Secure multi-cloud data platform provider, Datrium, has released the findings of its industry report on the State of Enterprise Data Resiliency and Disaster Recovery 2019. This study evaluates how organizations are implementing disaster recovery to protect their data. The results suggest that enterprises are becoming more concerned about the threat of disaster as a result of human error, ransomware, power failure, and natural disaster.
The larger threat of ransomware is especially concerning for the enterprise data center, as nearly 90 percent of businesses consider ransomware a critical threat to their organization, and this is driving the need for disaster recovery (DR). Additionally, research from Datrium found that the public cloud is being considered as a disaster recovery site more often. The cloud provides greater ease of use, as well as cost-efficient DR, solving a range of pain points that are holding organizations back from responding to DR events.
The State of Enterprise Data Resiliency and Disaster Recovery 2019 study was developed to determine what DR solutions organizations are currently using, their confidence in those solutions, and how effective the solutions are at enabling enterprises to return to normal operations after a disaster.
In a press statement, CEO of Datrium, Tim Page said, “this research confirms that ransomware is one of the biggest concerns for IT managers today. This threat is significantly driving people to reevaluate their DR plans. It’s no surprise that more than 88 percent of respondents said they’d use the public cloud for their DR site if they could pay for it only when they need to test or run their DR plans.”
Ransomware is a Big Threat to the Enterprise Data Center
The data center must be protected from disaster or deliberate attacks. Approximately half (50.4 percent) of all businesses surveyed have recently experienced a DR event, with ransomware reported as the primary cause.
- Over 36 percent of organizations that experienced a DR event identified ransomware as the main cause, with power outages (26.1 percent) being the second most common, followed by natural disasters (16.6 percent).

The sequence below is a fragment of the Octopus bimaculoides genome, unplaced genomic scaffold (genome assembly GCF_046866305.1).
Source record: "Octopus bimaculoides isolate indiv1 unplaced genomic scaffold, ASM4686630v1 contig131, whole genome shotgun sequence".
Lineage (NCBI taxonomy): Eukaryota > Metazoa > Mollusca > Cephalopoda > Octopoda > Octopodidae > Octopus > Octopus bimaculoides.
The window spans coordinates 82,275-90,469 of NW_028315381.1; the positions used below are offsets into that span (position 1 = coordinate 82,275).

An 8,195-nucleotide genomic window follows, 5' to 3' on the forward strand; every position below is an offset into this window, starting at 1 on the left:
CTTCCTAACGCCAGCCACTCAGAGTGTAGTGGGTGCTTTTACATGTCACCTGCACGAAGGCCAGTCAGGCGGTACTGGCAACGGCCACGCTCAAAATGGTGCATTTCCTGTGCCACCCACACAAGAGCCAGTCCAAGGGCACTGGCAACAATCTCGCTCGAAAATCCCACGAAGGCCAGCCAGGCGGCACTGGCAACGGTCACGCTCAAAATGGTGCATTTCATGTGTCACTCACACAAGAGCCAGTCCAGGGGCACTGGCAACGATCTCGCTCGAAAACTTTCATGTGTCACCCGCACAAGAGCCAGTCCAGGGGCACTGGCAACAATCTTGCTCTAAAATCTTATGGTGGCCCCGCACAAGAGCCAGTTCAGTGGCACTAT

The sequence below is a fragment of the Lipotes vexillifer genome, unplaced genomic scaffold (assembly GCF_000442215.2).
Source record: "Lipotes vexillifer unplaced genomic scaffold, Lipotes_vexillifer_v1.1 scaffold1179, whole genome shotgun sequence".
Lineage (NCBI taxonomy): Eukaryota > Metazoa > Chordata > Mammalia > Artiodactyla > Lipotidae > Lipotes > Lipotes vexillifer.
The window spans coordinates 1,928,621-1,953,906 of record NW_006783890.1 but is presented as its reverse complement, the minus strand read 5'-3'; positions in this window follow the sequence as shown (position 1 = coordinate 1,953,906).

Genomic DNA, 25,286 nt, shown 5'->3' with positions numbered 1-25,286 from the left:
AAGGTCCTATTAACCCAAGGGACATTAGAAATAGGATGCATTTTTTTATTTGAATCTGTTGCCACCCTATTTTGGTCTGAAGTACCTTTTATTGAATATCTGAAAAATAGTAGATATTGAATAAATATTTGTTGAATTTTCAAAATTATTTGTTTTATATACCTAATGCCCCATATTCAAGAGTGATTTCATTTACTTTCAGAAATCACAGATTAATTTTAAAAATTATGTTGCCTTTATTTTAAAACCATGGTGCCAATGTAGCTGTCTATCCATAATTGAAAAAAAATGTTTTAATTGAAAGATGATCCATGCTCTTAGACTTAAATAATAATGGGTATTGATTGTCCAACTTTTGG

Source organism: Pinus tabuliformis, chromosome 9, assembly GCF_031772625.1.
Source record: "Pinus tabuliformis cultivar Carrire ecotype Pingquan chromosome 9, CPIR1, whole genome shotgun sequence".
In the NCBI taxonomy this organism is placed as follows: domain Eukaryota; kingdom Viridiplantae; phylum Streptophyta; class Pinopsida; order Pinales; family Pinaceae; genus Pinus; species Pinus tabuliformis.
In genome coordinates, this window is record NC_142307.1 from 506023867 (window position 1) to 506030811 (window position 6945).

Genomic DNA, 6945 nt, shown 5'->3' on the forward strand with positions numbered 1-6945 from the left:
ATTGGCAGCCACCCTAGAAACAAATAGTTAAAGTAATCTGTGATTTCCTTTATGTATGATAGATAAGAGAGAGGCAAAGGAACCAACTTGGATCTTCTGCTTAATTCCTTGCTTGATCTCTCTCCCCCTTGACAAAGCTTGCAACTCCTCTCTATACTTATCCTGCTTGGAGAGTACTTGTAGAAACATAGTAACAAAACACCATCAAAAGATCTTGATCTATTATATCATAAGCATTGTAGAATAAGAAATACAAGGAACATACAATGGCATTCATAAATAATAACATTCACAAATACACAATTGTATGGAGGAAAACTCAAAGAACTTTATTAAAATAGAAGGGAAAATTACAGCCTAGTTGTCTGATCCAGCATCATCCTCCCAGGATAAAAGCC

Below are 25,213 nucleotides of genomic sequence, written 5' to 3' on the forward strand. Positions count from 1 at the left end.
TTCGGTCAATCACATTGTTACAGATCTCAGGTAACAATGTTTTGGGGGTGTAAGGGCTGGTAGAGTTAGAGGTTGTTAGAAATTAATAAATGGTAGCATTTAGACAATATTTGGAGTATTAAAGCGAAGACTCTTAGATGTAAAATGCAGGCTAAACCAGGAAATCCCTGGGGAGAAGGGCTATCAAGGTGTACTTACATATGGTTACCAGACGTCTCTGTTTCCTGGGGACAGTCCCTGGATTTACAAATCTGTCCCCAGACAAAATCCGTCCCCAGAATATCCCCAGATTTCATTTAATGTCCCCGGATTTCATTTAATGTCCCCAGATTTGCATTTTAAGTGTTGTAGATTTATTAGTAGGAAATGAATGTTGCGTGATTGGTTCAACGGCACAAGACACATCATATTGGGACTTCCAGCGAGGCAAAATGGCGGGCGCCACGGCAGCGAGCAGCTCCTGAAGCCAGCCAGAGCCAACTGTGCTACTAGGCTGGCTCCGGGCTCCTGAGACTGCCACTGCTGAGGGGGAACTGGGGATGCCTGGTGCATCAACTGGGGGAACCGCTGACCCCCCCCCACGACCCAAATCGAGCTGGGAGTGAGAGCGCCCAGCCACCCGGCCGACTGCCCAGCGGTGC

- When asked why the ability to respond to a disaster quickly has become more important, 70.1 percent of respondents cited the increasing threat of ransomware.
Traditional DR Can Put Organizations at Risk
Traditional approaches to DR can be lacking. Two significant challenges faced by over half of businesses that have experienced a DR event in the past two years were the difficulty of both failover to their DR location and failback.
The top three reasons why failback was a challenge included difficulty with format conversion, the amount of time needed to failback, and challenges in understanding the changes in the system since failover.
- Over 54 percent of respondents said VMs had been converted to cloud-native formats and it was difficult to convert back to a VMware vSphere format.
- More than 52 percent stated the amount of time required to failback was difficult.
- More than 47 percent of respondents claimed it was hard to understand the incremental changes that had occurred in the system since failover.
Pay-for-Use DR in the Public Cloud is in High Demand
Today’s norm in the industry is to have physical sites for DR, but the industry is shifting toward DR in the public cloud. The majority (88.1 percent) of respondents said they would use the public cloud as their DR site if they would only have to pay for it when they needed it. The most common approach to DR according to 52.7 percent of respondents is having more than one physical DR site.
Page added, “as companies weigh the best defense options against ransomware, they should consider the benefits of using the public cloud for their DR sites. They can counter the high costs of traditional DR solutions and free their IT staff to focus on revenue-generating initiatives. The public cloud offers lower management overhead and costs along with lower risk and higher reliability in testing and executing DR plans.”
23 percent of respondents stated that their business is not responding to DR events as effectively as it could be. The three main considerations holding enterprises back from responding to DR events include the complexity of DR products and processes, high associated costs, and lack of staff skilled in managing DR.
DR Budgets are Increasing
Because of the growing threat of disasters, DR budgets are increasing significantly.
- 74.9 percent of respondents said their DR budget has grown over the past year, and 21 percent reported that the increase was significant.
- Only 1 percent of respondents noted a decrease in their DR budget.
- Almost three-quarters of IT leaders expect their DR budget to increase in the next two years.
Page continued, stating, “it’s our mission to bring enterprise-grade DR to every IT team by cutting cost and complexity with an on-demand failproof model leveraging VMware Cloud on AWS. Today, Datrium also announced new Disaster Recovery as a Service capabilities that provide VMware users, both on-premises and in the cloud, a reliable, cost-effective cloud-based disaster recovery solution with the industry’s first instant Recovery Time Objective (RTO) restarts.”
The State of Enterprise Data Resiliency and Disaster Recovery 2019 study findings are based on a survey of 395 IT leaders from organizations with 100 employees or more that have DR plans already in place.
To read Datrium’s full press release, click here.
Latest posts by Tess Hanna (see all)
- OwnBackup Raises $50 Million in Series D Funding - July 9, 2020
- Yellowbrick Announces General Availability of Cloud Disaster Recovery - July 8, 2020
- Cobalt Iron Adds VTL Multitenancy Capabilities to Compass - July 2, 2020